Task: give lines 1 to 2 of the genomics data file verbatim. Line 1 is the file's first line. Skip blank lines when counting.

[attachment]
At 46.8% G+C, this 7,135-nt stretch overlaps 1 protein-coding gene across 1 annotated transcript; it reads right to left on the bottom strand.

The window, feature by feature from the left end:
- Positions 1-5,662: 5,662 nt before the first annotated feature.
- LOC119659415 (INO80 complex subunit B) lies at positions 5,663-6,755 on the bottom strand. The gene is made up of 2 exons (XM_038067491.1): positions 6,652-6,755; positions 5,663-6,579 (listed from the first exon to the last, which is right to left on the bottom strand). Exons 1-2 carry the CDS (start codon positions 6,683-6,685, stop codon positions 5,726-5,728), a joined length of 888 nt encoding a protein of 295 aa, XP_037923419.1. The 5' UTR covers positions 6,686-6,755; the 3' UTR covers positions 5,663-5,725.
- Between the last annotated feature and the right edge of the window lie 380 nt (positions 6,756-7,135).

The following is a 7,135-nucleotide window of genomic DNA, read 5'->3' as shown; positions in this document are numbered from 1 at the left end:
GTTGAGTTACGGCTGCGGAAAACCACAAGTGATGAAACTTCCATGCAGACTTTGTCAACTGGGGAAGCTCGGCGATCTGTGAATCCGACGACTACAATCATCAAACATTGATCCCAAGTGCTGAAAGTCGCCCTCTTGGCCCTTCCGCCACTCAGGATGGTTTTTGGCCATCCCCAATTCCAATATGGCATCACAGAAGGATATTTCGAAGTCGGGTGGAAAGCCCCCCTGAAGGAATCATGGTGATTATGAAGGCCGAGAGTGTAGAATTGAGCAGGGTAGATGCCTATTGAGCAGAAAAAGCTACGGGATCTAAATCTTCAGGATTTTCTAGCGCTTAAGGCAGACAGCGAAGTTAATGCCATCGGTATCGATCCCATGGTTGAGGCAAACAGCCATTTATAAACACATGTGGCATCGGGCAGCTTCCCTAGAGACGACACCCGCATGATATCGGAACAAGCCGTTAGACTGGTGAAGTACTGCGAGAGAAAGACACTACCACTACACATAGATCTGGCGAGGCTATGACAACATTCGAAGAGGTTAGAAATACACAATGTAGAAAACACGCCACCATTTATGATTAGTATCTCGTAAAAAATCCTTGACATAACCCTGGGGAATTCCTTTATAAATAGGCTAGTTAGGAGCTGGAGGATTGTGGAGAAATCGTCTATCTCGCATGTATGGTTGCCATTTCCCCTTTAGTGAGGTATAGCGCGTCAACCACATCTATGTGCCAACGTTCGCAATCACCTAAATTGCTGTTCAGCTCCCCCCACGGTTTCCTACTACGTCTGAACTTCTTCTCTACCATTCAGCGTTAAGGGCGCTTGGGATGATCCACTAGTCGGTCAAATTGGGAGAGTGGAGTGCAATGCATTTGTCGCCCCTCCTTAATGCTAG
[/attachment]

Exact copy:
At 46.8% G+C, this 7,135-nt stretch overlaps 1 protein-coding gene across 1 annotated transcript; it reads right to left on the bottom strand.

The window, feature by feature from the left end: